The US Senate Intelligence Committee’s 2017 Intelligence Authorization Bill includes a request that the White House reinstate a Cold-War-era presidentially-appointed group to unmask Russian spies and uncover Russian-sponsored assassinations.
United States – The proposed revival of a Cold War-era committee to hunt for Russian espionage and assassination plots in the United States was just a tactic to foster fear-mongering among the American people, AT&T/National Security Agency (NSA) whistleblower Mark Klein told Sputnik.
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The group, which would include personnel from the State Department, intelligence community and several other executive offices, would meet monthly.
“In reality, this is just another way to pump up fear,” Klein stated on Thursday.
However, Klein expressed skepticism about whether the group could perform any useful counter-intelligence function.
“I have no idea if it will work — that is to say, catch spies.”
Instead of hunting legitimate terror and espionage threats, the group was much more likely to focus its efforts on trying to intimidate, slander and discredit law-abiding organizations that promote cooperation and dialogue between Washington and Moscow, Klein warned.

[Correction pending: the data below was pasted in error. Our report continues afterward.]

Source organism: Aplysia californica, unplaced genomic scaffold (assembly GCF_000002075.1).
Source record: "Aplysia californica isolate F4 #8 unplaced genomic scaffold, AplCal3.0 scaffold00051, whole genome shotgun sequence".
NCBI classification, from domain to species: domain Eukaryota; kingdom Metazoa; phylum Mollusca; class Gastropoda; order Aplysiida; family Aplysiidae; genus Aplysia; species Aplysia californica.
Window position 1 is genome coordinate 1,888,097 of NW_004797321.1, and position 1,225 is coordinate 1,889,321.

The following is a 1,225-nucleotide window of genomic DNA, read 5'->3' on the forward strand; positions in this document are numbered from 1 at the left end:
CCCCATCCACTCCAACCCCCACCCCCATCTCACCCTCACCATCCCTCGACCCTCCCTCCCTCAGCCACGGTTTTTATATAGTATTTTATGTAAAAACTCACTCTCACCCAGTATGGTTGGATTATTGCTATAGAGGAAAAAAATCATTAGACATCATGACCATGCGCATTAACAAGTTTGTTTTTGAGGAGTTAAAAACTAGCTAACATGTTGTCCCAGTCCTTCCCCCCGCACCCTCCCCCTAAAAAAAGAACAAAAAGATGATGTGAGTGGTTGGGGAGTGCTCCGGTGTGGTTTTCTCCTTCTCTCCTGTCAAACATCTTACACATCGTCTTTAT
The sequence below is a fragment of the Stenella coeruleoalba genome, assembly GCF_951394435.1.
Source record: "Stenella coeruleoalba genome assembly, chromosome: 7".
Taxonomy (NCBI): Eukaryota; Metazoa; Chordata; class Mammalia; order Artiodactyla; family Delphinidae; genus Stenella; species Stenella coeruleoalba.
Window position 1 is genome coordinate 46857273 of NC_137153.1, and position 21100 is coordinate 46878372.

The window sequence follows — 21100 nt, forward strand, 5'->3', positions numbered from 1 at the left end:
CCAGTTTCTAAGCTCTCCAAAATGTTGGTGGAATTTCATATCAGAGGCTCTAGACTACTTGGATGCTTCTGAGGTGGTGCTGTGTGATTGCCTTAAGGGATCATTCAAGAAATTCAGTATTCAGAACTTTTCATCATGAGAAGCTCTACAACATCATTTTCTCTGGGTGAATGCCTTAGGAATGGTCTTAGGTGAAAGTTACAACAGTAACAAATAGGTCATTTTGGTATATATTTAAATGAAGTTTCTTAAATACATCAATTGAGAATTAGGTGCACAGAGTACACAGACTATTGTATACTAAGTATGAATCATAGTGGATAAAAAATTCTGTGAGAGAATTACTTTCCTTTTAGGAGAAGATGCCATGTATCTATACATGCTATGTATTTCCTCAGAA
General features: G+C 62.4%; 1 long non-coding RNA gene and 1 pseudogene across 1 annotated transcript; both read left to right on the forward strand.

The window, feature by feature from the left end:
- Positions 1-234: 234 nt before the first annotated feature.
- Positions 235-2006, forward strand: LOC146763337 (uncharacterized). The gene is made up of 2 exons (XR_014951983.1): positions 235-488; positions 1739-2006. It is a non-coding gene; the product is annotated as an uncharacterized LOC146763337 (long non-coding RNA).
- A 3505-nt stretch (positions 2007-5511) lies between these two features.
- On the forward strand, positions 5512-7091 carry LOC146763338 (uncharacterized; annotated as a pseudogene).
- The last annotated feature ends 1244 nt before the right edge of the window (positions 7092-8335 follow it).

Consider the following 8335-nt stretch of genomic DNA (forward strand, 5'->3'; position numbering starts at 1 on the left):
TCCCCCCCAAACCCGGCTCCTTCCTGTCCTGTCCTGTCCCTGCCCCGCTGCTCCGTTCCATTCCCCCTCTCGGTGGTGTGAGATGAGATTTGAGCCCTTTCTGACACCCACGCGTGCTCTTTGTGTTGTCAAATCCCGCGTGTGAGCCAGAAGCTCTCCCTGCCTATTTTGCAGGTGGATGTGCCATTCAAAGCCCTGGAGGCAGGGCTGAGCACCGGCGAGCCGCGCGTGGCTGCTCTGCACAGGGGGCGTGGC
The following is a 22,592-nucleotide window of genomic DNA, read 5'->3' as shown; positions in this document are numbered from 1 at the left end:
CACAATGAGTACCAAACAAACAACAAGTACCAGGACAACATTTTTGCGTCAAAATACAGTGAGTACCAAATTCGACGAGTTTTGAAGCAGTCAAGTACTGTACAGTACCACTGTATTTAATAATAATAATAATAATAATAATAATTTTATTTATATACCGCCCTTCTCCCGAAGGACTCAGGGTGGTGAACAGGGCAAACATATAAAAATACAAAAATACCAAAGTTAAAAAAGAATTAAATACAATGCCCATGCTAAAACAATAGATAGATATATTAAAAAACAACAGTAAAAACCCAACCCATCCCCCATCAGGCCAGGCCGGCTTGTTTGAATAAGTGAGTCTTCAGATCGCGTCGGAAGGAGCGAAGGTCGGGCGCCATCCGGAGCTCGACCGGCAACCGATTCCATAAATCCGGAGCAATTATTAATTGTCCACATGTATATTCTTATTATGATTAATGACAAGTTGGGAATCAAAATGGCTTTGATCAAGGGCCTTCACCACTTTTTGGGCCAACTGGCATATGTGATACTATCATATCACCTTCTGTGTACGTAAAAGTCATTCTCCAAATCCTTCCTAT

A similar interagency body called the Active Measures Working Group existed during the Cold War, but has not been active in decades. The new group would be modeled after the old Cold War body, according to media reports.
Such an organization could be expected to “particularly attack so-called front groups who may be considered sympathetic to Russia.”
Klein also cautioned that the creation of such a group could revive the notorious and discredited anti-communist witch-hunting tactics that US Senator Joe McCarthy used in the House of Representatives Un-American Activities Committee in the 1950s.
The group’s suggested goals sounded “just like the witch-hunting methods of the McCarthyite 1950s, when they attacked protest groups by smearing them as ‘communist’,” he said.
Now retired, Klein was an AT&T employee for 22 years. In 2006, exposed that AT&T had a secret room in its San Francisco facility — Room 641A — where the NSA had been allowed to install a splitter to trap and record all internet traffic transmitted over the company’s backbone lines.